In 2015, the Denver Broncos defense had the unique ability to rush opposing quarterbacks in waves and from multiple positions along their front seven. With Derek Wolfe and Malik Jackson up front and Von Miller and DeMarcus Ware coming off the outside, it was a two-pronged attack along the defensive front seven and a matchup problem for offensive coordinators around the league.

What didn’t get noticed, is the players behind those starters that helped to elevate the defense to a different level. In Antonio Smith and Vance Walker on the defensive line and then-rookie Shane Ray and Shaq Barrett providing breathers for Miller and Ware on the outside, Denver had a depth to their defense that is rare in today’s NFL. With the endless assault of so many talented pass-rushers getting after the quarterback, Denver racked up a league-best 52 sacks for the 2015 season.

Free-agency and retirement have not been kind to Denver in the years since, and while the team still boasts Miller, Wolfe and Ray amongst its ranks, the Broncos no longer can bank on having a surplus of defenders to bring down opposing signal-callers. Gone are key pieces from that championship-winning defense like Ware and Jackson along with depth players like Walker and Smith. The Broncos began the process of shoring up the substitutes when they brought in Jared Crick in free-agency last season and drafted Adam Gotsis in the second round. They continued to fortify the ranks this offseason, selecting DeMarcus Walker in the draft and signing Zach Kerr in free agency. The front office believes that quartet can get Denver back to the same level of interior productivity they enjoyed en route to a Super Bowl 50 victory.

Things are far more questionable at outside linebacker, as an offseason injury to Barrett will see a thinned-out linebacker group behind Ray and Miller. In Denver’s 3-4 defense under new defensive coordinator, Joe Woods, Ray and Miller figure to be counted on heavily to supply most of the edge rush for this upcoming season. Miller is a top-5 player in the NFL and Ray took a giant leap forward in his development last season, subbing in for an injured Ware. Having multiple pass-rushers in Ware and Barrett kept Miller and Ray fresh, with little drop-off in performance. However, the team no longer can claim the same number of skilled outside linebackers at this time.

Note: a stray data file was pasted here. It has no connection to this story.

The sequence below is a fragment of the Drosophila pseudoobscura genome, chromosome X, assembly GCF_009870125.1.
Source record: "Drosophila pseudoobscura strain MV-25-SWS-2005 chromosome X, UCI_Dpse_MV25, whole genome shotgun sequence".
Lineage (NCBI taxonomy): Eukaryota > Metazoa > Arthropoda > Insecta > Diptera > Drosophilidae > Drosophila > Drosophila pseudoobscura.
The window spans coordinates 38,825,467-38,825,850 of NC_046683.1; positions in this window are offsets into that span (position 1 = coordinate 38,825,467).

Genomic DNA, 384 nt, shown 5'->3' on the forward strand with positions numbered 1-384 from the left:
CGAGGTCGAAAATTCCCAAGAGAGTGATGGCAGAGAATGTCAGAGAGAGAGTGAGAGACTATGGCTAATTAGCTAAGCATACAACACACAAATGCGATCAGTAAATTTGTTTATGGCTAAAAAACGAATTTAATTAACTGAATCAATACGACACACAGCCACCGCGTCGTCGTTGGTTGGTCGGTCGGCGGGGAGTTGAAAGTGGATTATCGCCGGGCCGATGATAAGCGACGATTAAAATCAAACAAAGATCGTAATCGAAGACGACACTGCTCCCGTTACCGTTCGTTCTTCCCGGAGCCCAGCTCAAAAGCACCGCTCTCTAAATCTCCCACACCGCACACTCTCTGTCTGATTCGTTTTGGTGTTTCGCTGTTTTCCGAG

2016 was a testament to how the depth was affected when Ware first went down with an injury. It was a luxury to have Ray waiting in the wings to replace him, but it also meant that Barrett was less effective. As the only player seeing substantial time subbing for Ray and Miller, his sack and tackle totals fell from 2015 to 2016. For as much as Vontarrius Dora and the now-departed Dekoda Watson tore up the preseason, they had little impact once the year started, leaving Miller to log more time on the field without the respites he was afforded in 2015.

With Barret’s injury, Dora figures to see his reps increased with the hope he can continue to trend upward. The signing of former New Orleans Saint Kasim Edebali, on paper, looks like a similar move to find another Watson-type linebacker who can provide some pass-rush help as well as chip in on special teams. After that, all the team has left on the roster are undrafted rookie free agents in Deon Hollins from UCLA and Ken Ekanem from Virginia Tech. Unless a personal move is made before the start of training camp, the team looks to stand pat on its group of linebackers.

Not every team can have a surplus of good players in multiple years; free-agency and the salary cap sees that rosters face noticeable turnover each season. Denver is now in the middle of that familiar NFL cycle of replacing and developing players to plug holes along its roster.